Cynthia Rose, Monthly Film Bulletin, December 1980

Director: Curt McDowell
Production Company: Thomas Bros. Film Studio
Producers: John Thomas, Charles Thomas
Assistant Director: Margo O’Connor
Script: George Kuchar
Original story: Mark Ellinger, Curt McDowell
Photography: Curt McDowell
Lighting: George Kuchar
Gaffer/Production Photographer: Gail Lawrence
Miniatures/Special Effects: Curt McDowell, George Kuchar
Editor: Curt McDowell
Coiffure/Make-up for Ms Eaton: Mr Dominic
Title Design: Holly Hood
Optical Printing: Chuck Hood
Music Composed/Performed by: Mark Ellinger
Sound Recording: Roy Ramsing
Music Recording: Steve Malcolm
Special Sound Effects: Mark Ellinger

Marion Eaton (Mrs Gert Hammond)
George Kuchar (Bing)
Melinda McDowell (Sash)
Mookie Blodgett (Chandler)
Moira Benson (Roo)
Rick Johnson (Toydy)
Ken Scudder (Bond)
Maggie Pyle (Willene)
Bernie Boyle (Señor Tostada)
Mark Ellinger (Charlie Hammond)
Virginia Giritlian (Sarah Lou Phillips)
Michelle Gross (hula hoop girl)
Laurie Hendricks (Simon Cassidy’s mother)
Billy Paradise (Mrs Harlan)
John Thomas (Simon Cassidy)
Pamela Primate (‘Medusa’)
Margo O’Connor, Gael Sikula, Bernie Boyle, Billy Paradise (guests at cocktail and wedding parties)

USA 1975
158 mins + interval

Basket Case
Mon 1 Jan 15:20; Thu 25 Jan 20:40
Pink Flamingos
Mon 1 Jan 18:20; Fri 19 Jan 18:20; Fri 26 Jan 20:50 (+ intro by Mark Moore and Tasty Tim)
Faster, Pussycat! Kill! Kill!
Tue 2 Jan 18:20; Thu 18 Jan 21:00 (+ intro by film scholar and writer Virginie Selavy)
Taxi zum Klo
Wed 3 Jan 20:50; Mon 8 Jan 20:40 (+ intro by Vic Roberts, Scala usher)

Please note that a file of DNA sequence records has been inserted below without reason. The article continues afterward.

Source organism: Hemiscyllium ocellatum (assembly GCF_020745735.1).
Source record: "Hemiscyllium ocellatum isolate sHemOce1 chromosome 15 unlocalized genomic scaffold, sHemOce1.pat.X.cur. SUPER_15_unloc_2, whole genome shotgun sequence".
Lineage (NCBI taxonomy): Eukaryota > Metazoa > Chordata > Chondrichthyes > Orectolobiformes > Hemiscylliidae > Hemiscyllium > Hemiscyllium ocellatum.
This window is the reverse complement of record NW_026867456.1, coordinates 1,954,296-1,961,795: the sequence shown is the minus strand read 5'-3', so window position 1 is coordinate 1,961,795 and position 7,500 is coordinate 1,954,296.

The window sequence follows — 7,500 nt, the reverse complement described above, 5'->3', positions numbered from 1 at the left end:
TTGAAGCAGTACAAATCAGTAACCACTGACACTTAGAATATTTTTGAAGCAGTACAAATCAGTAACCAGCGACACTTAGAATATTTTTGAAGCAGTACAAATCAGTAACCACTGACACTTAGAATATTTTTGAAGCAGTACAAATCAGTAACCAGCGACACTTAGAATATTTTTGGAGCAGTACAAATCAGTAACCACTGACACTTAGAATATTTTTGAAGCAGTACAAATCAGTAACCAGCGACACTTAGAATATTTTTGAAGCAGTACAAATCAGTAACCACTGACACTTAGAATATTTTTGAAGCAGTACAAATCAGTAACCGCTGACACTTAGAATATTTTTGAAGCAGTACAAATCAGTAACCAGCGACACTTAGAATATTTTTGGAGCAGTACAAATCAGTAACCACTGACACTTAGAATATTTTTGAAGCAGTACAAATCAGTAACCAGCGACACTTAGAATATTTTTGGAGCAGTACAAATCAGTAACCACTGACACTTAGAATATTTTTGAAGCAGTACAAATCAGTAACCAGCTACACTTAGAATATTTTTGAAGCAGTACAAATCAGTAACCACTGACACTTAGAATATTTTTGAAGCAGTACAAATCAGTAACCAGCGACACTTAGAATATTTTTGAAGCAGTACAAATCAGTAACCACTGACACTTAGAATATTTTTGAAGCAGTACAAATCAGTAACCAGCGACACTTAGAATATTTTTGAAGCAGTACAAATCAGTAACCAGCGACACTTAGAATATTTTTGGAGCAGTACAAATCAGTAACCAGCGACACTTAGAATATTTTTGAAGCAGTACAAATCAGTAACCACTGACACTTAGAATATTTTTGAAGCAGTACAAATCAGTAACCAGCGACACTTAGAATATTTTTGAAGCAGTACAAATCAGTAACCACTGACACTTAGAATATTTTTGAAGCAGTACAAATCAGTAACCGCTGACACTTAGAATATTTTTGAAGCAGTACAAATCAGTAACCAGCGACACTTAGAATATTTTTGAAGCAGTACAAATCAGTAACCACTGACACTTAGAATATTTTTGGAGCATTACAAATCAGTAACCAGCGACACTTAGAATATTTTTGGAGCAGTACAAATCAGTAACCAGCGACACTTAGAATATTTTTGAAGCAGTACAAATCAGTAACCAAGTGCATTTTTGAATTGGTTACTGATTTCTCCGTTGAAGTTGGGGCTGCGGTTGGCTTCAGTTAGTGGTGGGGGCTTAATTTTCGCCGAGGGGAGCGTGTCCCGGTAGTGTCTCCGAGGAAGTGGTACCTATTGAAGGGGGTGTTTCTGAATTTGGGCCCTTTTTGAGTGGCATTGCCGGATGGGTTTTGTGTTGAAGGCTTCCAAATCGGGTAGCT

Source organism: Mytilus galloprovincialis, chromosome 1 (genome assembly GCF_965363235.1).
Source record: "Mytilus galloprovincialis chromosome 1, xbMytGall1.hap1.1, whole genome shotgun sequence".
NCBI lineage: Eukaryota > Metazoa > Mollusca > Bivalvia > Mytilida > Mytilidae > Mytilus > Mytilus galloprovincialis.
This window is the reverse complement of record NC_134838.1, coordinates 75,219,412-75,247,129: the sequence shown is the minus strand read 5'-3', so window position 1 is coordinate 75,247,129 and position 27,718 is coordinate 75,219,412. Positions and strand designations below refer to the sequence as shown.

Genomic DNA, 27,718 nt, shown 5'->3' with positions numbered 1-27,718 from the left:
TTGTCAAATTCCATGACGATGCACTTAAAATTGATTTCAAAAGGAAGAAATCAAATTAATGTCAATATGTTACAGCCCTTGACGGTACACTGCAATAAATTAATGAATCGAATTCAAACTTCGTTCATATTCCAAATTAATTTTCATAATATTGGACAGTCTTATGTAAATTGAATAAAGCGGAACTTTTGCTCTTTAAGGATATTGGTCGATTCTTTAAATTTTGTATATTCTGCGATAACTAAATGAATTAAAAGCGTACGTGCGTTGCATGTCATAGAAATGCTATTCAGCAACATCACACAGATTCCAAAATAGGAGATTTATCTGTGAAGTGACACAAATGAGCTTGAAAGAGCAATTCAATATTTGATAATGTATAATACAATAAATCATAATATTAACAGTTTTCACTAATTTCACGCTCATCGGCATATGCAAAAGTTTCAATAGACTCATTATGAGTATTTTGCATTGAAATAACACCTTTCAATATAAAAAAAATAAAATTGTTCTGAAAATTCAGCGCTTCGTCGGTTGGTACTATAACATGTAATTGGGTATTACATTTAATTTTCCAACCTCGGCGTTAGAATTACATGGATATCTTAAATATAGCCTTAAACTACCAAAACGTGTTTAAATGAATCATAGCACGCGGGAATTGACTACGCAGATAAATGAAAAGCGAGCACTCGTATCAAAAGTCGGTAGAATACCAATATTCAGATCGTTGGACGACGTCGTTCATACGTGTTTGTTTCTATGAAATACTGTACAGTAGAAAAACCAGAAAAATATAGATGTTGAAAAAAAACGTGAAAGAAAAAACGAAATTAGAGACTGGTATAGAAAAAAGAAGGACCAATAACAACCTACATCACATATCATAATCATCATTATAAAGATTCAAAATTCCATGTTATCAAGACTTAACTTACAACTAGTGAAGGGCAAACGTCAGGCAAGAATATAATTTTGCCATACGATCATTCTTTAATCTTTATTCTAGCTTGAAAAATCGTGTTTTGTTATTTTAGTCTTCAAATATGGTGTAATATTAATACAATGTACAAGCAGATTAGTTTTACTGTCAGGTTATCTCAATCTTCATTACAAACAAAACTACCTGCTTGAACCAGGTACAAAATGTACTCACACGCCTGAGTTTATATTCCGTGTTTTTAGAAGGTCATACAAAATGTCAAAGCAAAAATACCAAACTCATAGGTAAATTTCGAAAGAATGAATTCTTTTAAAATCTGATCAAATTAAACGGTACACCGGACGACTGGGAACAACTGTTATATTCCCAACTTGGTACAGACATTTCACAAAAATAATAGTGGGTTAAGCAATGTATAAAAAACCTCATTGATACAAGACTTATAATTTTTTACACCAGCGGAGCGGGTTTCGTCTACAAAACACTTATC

The Warriors
Sat 6 Jan 18:15; Sun 14 Jan 12:00; Wed 17 Jan 20:55 (+ intro by SCALA!!! co-director Ali Catterall)
Sat 6 Jan 20:00; Sun 14 Jan 14:10
The Evil Dead
Fri 5 Jan 20:45 (+ intro by Graham Humphreys, freelance illustrator and designer of the original UK marketing for The Evil Dead); Tue 30 Jan 18:10
Salo, or the 120 Days of Sodom
Salò o le 120 giornate di Sodoma
Tue 9 Jan 20:35 (+ intro by season curator Jason Wood, BFI Executive Director of Public Programmes & Audiences); Tue 23 Jan 18:10
Sight and Sound Presents: Scala Spirit 1993-2023
Thu 11 Jan 18:20
Thu 11 Jan 21:00; Sun 21 Jan 15:20
Pee-wee’s Big Adventure
Fri 12 Jan 18:10 (+ intro by Ben Roberts, BFI CEO); Wed 31 Jan 18:20
Pink Narcissus + Un chant d’amour
Fri 12 Jan 20:40; Thu 25 Jan 18:20
The Saint: Teresa + intro by Dick Fiddy, Archive TV Programmer + The Avengers: A Touch of Brimstone
Sat 13 Jan 14:30
Looking for Mr Goodbar + Dick
Sat 13 Jan 17:45 (+ intro by season curator Jane Giles); Mon 22 Jan 20:10
The Thing
Sat 13 Jan 20:40; Mon 29 Jan 20:45
The Beast La Bête
Tue 16 Jan 20:45; Tue 23 Jan 20:50
Surprise Film + intro by season curator Jane Giles
Sat 20 Jan 17:10
A Clockwork Orange
Sun 21 Jan 18:00; Wed 31 Jan 20:25
Shock, Horror! The Scala All-nighter: An American Werewolf in London; The Creature from the Black Lagoon – 3D; Videodrome; The Incredible Shrinking Man; A Nightmare on Elm Street
Sat 27 Jan 22:30 BFI IMAX

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Programme notes and credits compiled by Sight and Sound and the BFI Documentation Unit
Notes may be edited or abridged